Review of Quin Abbey by Michael Houlihan

Quin Monastic Friary

Quin Friary, better known locally as Quin Abbey, consists of a complex of buildings beside the Rine River, around which Quin village is centred. The Friary began construction about 1350, being built on the ruins of the Anglo-Norman Thomas de Clare’s large fortification. This was razed by the Gaelic McNamara’s in 1308. A Bull or edict of Pope Eugene IV given to the Franciscans of the Regular Observance in 1433 by Maccon McNamara firmly planted the Franciscans in the Friary. Maccon died the same year.

Over the following tumultuous centuries they maintained a presence in Quin until 1820. The Friary, which is one of the best preserved of its kind in Ireland, was in use until the 16th century. The local MacNamara clan were its greatest benefactors over the years. It was formally suppressed by King Henry VIII in the 16th century.

Following its formal dissolution in 1541, the Friary was granted to Conor O’ Brien Lord Ibricken, but he protected the friars, as did his son Tadhg after his death in 1548, though at this time it was described as “The precincts of the late house of Francis friars at Queyne in Thomond conteyninge 1 acre, in which is one great church now ruinose covered with sclate and stepill greatlie dacied, a church yard and cloister and 1 great haul, fower chambers, two cellars, and ruinous dortor, with an orchard and other edifices and also 1 watermill ruinose, and prostrate and ten cottages in Queyn village.”  In 1578 it was confirmed to the Earl of Thomond.

Suppression of some Irish churches seems not to have been as absolute as in Britain, so much so that Quin Friary was renewed about 1640. The building became a college, providing for hundreds of students. Oliver Cromwell’s forces arrived 10 years later, killing most of the friars and destroying the Friary. In 1671 the building was again restored, but never regained its former status.

In 1760, the friars were again expelled, although the last friar, John Hogan, remained there or nearby at Drim until his death in 1820, by which time the buildings had fallen into ruin.

Thomas Dinelly’s sketch of Quin Friary in 1681

Perhaps the most traumatic event associated with the Friary was that in 1584 Sir John Perrot, Lord Deputy of Ireland, had Donnchadh Beag O’Brien, who had been harassing the English in County Galway during the Second Desmond Rebellion (1579–1583), half-hanged from a cart, his bones broken with the back of an axe, and hung, still alive, from the bell tower of Quin Friary.

Some Architectural features of Quin Friary

 Three of the four bastions from the original castle are still in place and have been incorporated into the Friary structure.

The south bastion at Quin Friary

Remains of bastion to the south east

Plan of ground floor

The entrance to the Quin Friary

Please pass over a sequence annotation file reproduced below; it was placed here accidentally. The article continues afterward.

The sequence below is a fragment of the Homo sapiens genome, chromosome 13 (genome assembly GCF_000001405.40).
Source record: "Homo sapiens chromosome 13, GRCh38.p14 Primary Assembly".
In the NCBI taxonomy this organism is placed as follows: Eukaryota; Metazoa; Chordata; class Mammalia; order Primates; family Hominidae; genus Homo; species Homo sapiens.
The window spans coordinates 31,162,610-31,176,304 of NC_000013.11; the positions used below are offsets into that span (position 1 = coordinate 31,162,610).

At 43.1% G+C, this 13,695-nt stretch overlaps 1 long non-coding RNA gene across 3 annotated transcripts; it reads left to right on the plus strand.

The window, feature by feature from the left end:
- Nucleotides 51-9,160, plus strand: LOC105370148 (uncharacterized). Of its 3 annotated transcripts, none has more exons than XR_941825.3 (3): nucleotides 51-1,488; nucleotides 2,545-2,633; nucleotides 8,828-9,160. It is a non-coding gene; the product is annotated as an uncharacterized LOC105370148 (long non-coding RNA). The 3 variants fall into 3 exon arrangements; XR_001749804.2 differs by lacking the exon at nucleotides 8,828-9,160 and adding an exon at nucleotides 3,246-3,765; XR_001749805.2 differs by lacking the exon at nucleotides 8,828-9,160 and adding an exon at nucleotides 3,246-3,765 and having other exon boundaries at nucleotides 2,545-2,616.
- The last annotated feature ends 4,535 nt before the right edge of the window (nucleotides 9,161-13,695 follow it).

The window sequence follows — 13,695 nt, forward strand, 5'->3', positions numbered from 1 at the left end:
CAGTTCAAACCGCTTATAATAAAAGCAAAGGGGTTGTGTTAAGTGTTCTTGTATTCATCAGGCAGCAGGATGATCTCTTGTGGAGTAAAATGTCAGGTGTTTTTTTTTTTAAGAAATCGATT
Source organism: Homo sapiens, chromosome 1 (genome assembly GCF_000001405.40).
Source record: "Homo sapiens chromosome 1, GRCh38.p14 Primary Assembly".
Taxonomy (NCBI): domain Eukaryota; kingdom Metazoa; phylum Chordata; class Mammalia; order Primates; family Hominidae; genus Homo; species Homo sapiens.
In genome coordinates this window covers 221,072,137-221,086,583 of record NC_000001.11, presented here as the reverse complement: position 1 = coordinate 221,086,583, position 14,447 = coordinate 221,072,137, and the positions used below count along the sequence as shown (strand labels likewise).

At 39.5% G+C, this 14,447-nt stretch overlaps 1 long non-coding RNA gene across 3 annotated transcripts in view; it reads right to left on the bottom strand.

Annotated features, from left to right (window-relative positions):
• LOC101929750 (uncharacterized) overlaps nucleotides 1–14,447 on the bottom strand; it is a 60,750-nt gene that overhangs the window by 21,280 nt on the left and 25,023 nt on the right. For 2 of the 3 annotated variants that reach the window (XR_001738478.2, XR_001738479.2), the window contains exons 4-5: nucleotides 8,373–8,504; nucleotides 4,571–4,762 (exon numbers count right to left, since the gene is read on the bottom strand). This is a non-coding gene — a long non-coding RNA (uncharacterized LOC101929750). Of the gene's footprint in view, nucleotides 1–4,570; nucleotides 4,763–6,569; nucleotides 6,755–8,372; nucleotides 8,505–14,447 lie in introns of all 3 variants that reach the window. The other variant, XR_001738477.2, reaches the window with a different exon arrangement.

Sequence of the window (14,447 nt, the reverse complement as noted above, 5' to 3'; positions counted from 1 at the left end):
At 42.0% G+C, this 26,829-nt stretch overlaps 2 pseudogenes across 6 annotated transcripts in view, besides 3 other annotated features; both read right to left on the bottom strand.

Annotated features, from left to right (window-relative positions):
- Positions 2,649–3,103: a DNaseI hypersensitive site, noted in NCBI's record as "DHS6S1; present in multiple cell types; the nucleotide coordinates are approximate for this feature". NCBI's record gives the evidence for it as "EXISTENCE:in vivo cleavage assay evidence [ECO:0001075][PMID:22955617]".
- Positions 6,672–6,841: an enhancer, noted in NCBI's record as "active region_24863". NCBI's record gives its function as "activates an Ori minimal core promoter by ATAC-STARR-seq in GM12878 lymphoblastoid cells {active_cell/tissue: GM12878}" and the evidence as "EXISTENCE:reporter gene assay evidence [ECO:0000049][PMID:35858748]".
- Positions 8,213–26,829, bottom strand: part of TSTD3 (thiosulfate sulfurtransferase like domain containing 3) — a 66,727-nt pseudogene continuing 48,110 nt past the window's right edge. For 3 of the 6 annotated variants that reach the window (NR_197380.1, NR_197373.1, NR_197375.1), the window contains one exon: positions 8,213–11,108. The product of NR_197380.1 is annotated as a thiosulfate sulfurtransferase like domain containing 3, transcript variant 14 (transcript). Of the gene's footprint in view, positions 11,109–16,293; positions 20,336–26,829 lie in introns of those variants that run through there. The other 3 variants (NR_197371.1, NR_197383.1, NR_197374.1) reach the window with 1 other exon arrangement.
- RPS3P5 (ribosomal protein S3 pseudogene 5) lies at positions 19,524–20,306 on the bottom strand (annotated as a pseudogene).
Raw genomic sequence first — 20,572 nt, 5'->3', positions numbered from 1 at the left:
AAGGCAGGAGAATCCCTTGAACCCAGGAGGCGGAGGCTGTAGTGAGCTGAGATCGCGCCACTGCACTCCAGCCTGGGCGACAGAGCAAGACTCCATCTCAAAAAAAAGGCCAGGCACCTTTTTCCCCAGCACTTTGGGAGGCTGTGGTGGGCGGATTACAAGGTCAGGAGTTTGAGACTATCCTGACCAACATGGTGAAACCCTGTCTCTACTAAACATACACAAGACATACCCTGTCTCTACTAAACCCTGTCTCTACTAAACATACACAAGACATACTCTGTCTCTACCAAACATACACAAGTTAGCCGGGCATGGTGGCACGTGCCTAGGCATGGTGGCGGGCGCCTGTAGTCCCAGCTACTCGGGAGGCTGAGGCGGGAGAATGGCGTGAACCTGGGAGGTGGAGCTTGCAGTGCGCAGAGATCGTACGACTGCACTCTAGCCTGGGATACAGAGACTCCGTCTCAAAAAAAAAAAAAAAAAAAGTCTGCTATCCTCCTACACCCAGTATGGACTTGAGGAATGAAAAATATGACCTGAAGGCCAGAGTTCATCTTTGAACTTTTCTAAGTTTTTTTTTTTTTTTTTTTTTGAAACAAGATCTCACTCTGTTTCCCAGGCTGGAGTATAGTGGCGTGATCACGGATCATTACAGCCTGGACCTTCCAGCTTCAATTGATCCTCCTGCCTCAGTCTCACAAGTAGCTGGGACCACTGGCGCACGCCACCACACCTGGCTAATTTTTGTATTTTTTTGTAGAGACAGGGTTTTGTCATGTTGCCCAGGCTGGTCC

The entrance to the Friary is at the western end of the church through a round-headed doorway with graduated hood-moulding and a pair of lancet-windows above.

Quin Friary central tower

Inside is a substantial nave and chancel arch, topped by its central tower. The church comprises a nave and chancel with a tall slender crossing tower and belfry. 

  The underside of the tower has one set of tierceron (secondary) ribs and holes for the bell ropes. The south and east walls are unusually wide (2.8m) as they utilise the foundations of the earlier castle.

Quin Friary chancle at south

The remains consist of a chancel at the south with a transept added to the south wall and a sacristy north of the chancel.The original high altar is still in place under the east window.

Quin Friary - grave of Hugh MacNamara

The grave of Hugh MacNamara, at the left of the chancel.

Quin Friary chancle at south

The Sacristy is at the north side of the High Altar.

Quin Friary The Cloister Garth

The Cloister Garth

Quin Friary Cloister

The magnificent cloister lies to the north of the nave.

Quin Friary - The Refectory

The refectory, showing s stone table and large fireplace. At the window are steps and a raised platform where a friar would read from the gospels while the others ate.

Quin Friary stucco

A sedilia or tomb niche on the south wall of the chancel is surmounted by traces of a 17th-century stucco crucifixion scene.

Quin Friary Upright Stones

The upright stones are likely remains of stones legs from tables.

Quin Friary - The Gallery (1)

A gallery in the west end of the nave, evidenced by corbels, gave a privileged vantage point to guests staying in the west range of the Friary.

The grave of John ‘Fireball’ MacNamara (1)

The grave of John ‘Fireball’ MacNamara, last of his clan, in the south transept.

Much more can be written about Quin Friary. This article is intended as a part of the extraordinary story that this ancient building, first commenced in the thirteenth century, has to tell.

The Friary is open every day during the summer. It is well worth a visit.